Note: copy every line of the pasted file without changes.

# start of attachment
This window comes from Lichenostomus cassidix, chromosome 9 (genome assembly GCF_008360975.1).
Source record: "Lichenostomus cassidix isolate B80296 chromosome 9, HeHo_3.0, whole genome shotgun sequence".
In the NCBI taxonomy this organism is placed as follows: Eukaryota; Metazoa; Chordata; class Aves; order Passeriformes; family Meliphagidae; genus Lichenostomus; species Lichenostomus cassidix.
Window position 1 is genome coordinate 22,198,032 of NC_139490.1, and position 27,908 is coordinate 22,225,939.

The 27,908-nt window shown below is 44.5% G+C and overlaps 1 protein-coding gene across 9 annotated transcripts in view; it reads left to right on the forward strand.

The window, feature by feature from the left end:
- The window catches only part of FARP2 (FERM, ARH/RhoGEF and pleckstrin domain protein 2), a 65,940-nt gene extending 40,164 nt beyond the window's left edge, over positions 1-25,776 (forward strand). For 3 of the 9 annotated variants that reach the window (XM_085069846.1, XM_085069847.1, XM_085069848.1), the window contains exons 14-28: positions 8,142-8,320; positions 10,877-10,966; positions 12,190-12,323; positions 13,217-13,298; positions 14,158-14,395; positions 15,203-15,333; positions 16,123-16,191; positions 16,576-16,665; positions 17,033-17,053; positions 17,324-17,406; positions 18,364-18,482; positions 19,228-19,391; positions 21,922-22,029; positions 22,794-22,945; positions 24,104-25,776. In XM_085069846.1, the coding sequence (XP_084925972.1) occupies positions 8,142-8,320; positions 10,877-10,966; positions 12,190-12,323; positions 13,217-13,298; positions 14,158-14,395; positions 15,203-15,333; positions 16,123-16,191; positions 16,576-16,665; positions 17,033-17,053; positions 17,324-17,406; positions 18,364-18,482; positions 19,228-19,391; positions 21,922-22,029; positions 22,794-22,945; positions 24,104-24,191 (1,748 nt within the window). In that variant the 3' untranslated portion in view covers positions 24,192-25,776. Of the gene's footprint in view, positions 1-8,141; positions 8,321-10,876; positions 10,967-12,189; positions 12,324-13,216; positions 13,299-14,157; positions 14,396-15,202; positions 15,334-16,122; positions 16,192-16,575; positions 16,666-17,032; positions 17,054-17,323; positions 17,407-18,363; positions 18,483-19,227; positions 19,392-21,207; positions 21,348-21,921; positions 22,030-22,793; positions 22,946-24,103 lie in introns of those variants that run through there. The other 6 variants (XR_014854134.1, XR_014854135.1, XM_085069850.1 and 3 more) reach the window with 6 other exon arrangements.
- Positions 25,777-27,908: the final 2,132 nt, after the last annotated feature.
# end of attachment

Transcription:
This window comes from Lichenostomus cassidix, chromosome 9 (genome assembly GCF_008360975.1).
Source record: "Lichenostomus cassidix isolate B80296 chromosome 9, HeHo_3.0, whole genome shotgun sequence".
In the NCBI taxonomy this organism is placed as follows: Eukaryota; Metazoa; Chordata; class Aves; order Passeriformes; family Meliphagidae; genus Lichenostomus; species Lichenostomus cassidix.
Window position 1 is genome coordinate 22,198,032 of NC_139490.1, and position 27,908 is coordinate 22,225,939.

The 27,908-nt window shown below is 44.5% G+C and overlaps 1 protein-coding gene across 9 annotated transcripts in view; it reads left to right on the forward strand.

The window, feature by feature from the left end:
- The window catches only part of FARP2 (FERM, ARH/RhoGEF and pleckstrin domain protein 2), a 65,940-nt gene extending 40,164 nt beyond the window's left edge, over positions 1-25,776 (forward strand). For 3 of the 9 annotated variants that reach the window (XM_085069846.1, XM_085069847.1, XM_085069848.1), the window contains exons 14-28: positions 8,142-8,320; positions 10,877-10,966; positions 12,190-12,323; positions 13,217-13,298; positions 14,158-14,395; positions 15,203-15,333; positions 16,123-16,191; positions 16,576-16,665; positions 17,033-17,053; positions 17,324-17,406; positions 18,364-18,482; positions 19,228-19,391; positions 21,922-22,029; positions 22,794-22,945; positions 24,104-25,776. In XM_085069846.1, the coding sequence (XP_084925972.1) occupies positions 8,142-8,320; positions 10,877-10,966; positions 12,190-12,323; positions 13,217-13,298; positions 14,158-14,395; positions 15,203-15,333; positions 16,123-16,191; positions 16,576-16,665; positions 17,033-17,053; positions 17,324-17,406; positions 18,364-18,482; positions 19,228-19,391; positions 21,922-22,029; positions 22,794-22,945; positions 24,104-24,191 (1,748 nt within the window). In that variant the 3' untranslated portion in view covers positions 24,192-25,776. Of the gene's footprint in view, positions 1-8,141; positions 8,321-10,876; positions 10,967-12,189; positions 12,324-13,216; positions 13,299-14,157; positions 14,396-15,202; positions 15,334-16,122; positions 16,192-16,575; positions 16,666-17,032; positions 17,054-17,323; positions 17,407-18,363; positions 18,483-19,227; positions 19,392-21,207; positions 21,348-21,921; positions 22,030-22,793; positions 22,946-24,103 lie in introns of those variants that run through there. The other 6 variants (XR_014854134.1, XR_014854135.1, XM_085069850.1 and 3 more) reach the window with 6 other exon arrangements.
- Positions 25,777-27,908: the final 2,132 nt, after the last annotated feature.